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Panama: Information on the M-20

Publisher Immigration and Refugee Board of Canada
Author Research Directorate, Immigration and Refugee Board, Canada
Publication Date 1 October 1992
Citation / Document Symbol PAN11807
Cite as Immigration and Refugee Board of Canada, Panama: Information on the M-20, 1 October 1992, PAN11807, available at: http://www.refworld.org/docid/3ae6ab7274.html [accessed 25 April 2014]
DisclaimerThis is not a UNHCR publication. UNHCR is not responsible for, nor does it necessarily endorse, its content. Any views expressed are solely those of the author or publisher and do not necessarily reflect those of UNHCR, the United Nations or its Member States.

 

The reports currently available to the DIRB do not provide conclusive information on the M-20 terrorist or guerrilla group. Some of the available documents, attached to this Response, describe the M-20 as an "Anti-United States" group formed by persons who were members of the Defence Forces of Panama during Manuel Noriega's government. The documents also mention the possibility that there is no real group behind the name M-20, stating that its alleged existence may be a propaganda scheme to justify the continued presence of United States troops and/or questionable activities by the government of Guillermo Endara.

The first reference on the M-20 in the attached documents mentions the distribution of leaflets in Chiriqui province in March 1990 announcing that the group would attack United States and Panamanian government targets (Central America Report 28 Sept. 1990, 296). The same report mentions that some bombings in Panama City had been attributed to the M-20. The other attachments also mention a few attacks attributed to the M-20, the latest one being a machine-gun attack on a guard post at a United States Air Force base a few days before the arrival of George Bush (Latin American Newsletters 16 July 1992, 6). The available sources do not report any casualties as a result of M-20 attacks nor arrests of any members.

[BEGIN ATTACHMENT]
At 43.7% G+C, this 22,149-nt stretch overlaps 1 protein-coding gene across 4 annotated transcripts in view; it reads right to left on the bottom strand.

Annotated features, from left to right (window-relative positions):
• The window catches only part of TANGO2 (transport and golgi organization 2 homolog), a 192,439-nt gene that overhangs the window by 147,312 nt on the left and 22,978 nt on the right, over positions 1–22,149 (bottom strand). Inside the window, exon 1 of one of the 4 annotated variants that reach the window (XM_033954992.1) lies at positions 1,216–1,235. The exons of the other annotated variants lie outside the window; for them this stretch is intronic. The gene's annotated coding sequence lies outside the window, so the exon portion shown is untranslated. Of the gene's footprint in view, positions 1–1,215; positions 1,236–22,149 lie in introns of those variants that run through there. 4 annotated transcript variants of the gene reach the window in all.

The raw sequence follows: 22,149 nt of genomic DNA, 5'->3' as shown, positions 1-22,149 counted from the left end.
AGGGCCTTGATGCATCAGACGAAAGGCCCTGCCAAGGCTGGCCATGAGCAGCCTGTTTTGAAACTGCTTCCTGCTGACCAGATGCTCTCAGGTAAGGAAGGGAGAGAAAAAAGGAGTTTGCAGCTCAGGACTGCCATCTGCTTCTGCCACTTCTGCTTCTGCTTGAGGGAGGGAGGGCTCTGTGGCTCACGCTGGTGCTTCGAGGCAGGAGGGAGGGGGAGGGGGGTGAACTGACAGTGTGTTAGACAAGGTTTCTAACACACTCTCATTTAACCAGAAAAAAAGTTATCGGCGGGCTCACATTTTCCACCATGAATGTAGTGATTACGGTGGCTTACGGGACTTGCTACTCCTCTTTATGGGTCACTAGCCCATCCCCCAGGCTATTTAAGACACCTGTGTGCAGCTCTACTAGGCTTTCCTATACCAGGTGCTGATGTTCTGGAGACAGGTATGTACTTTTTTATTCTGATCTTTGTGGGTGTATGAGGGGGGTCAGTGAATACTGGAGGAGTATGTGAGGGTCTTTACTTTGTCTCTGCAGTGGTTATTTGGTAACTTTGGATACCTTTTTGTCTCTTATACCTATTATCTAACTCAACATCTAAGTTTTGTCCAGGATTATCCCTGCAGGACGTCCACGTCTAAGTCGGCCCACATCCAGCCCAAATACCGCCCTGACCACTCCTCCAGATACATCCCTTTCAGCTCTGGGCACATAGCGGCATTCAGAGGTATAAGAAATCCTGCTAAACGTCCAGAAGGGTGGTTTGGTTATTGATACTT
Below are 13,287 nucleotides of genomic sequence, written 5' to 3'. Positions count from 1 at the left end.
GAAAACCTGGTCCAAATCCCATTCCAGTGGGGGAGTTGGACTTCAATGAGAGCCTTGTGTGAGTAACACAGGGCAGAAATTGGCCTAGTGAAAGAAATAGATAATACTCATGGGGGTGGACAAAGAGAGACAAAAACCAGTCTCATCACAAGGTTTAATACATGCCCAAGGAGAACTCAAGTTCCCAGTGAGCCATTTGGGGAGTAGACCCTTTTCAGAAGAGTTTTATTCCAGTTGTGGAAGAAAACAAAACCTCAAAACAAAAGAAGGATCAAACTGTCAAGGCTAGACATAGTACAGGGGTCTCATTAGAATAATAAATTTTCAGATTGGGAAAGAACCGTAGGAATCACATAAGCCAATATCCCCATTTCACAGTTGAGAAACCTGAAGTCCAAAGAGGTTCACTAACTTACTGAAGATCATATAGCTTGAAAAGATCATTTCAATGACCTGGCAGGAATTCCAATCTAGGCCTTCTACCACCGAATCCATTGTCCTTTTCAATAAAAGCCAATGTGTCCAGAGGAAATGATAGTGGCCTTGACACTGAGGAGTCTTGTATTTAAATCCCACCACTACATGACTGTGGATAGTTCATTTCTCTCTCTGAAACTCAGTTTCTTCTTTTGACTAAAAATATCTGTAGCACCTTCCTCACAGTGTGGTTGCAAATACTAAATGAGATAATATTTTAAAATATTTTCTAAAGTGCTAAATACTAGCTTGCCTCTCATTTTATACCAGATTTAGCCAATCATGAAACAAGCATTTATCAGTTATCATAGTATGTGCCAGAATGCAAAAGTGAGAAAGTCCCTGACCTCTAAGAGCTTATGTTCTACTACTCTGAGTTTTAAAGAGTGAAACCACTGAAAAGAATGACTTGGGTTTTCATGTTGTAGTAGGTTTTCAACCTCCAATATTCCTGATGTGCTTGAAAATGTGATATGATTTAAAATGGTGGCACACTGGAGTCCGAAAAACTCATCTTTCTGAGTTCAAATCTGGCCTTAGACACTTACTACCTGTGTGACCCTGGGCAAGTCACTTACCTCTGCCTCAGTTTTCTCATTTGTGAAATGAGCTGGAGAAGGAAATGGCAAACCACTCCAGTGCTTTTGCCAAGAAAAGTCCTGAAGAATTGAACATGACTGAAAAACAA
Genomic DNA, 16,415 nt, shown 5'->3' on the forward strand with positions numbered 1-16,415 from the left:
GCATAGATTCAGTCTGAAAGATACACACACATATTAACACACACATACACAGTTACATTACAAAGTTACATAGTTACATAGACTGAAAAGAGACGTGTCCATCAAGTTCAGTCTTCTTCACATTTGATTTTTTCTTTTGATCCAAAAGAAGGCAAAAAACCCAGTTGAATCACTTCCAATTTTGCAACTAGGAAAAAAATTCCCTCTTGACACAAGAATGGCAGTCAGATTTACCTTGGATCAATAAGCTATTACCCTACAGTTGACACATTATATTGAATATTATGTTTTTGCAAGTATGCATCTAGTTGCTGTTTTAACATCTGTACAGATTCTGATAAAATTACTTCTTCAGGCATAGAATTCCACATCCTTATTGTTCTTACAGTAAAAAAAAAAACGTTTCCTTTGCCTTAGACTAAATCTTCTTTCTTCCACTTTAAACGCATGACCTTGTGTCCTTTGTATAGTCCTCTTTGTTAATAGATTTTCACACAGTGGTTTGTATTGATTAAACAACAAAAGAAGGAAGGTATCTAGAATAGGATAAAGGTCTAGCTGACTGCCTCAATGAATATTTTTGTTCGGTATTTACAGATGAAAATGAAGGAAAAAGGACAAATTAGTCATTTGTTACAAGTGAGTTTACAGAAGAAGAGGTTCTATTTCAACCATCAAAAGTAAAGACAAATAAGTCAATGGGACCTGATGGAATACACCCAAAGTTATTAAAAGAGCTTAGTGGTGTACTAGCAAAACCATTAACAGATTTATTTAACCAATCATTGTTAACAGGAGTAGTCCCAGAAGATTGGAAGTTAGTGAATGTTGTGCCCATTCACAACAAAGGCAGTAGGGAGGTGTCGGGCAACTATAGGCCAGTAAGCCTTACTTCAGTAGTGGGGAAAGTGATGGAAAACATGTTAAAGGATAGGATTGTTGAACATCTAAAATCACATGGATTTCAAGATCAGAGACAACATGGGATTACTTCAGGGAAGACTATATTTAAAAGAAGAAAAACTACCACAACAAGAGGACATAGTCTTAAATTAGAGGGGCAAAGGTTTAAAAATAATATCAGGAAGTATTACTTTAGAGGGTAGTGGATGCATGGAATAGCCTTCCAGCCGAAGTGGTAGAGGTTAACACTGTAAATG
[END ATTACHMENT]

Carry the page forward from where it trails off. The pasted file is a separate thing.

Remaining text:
One of the attached reports, "Dubious Conspiracies Hide Reality", states:

A recent example of the President's modus operandi was a document sent to all Panamanian media denouncing his professed long-time nemesis, the alleged M-20 guerrilla force, also known as "the 20th of December Movement." Endara's proclamation claimed that the M-20 is "a major military force" purporting to lead a struggle "for true democracy in Panama." He says they demand the freeing of political prisoners and compliance with the Torrijos-Carter treaties and are calling on all Panamanian security forces to join in a rebellion against the government. Endara claims the force is led by ex-Commander Carlos Saldaña, alias "Superman," chief of the Transit Police in 1989, and ex-major Albicianes Rodríguez (Central America Report 28 Feb. 1992, 51).

Observers say that the document, in the form of an official report based on government security force investigations, seeks to verify Endara's ongoing claims of "subversive forces" within the country, focusing on three presumed guerrilla groups: the M-20, the Torrijista Resistance, and the National Torrijista Liberation Movement (MTLN) all supposedly composed of ex-members of Noriega's former elite battalions (Ibid.).

The available sources do not report any casualties as a result of M-20 attacks nor arrests of any members.

References

Central America Report [Guatemala]. 28 February 1992. "Panama: Dubious Conspiracies Hide Reality."

. 28 September 1990. "Panama: Emerging Resistance Movement?"

Latin American Newsletters. 16 July 1992. Latin American Regional Reports: Mexico & Central America. "Panama." London: Latin American Newsletters.

 Attachments

Central America Report [Guatemala]. 5 June 1992. "Panama: War on Drugs or Dissenters?"

. 28 February 1992. "Panama: Dubious Conspiracies Hide Reality."

. 7 February 1992. "Government Creates Anti-Terror Force."

. 24 January 1992. "Panama: A Panorama of Crisis."

. 13 July 1990. "Panama: Fallout Continues From U.S. Invasion."

. 28 September 1990. "Panama: Emerging Resistance Movement?"

Copyright notice: This document is published with the permission of the copyright holder and producer Immigration and Refugee Board of Canada (IRB). The original version of this document may be found on the offical website of the IRB at http://www.irb-cisr.gc.ca/en/. Documents earlier than 2003 may be found only on Refworld.

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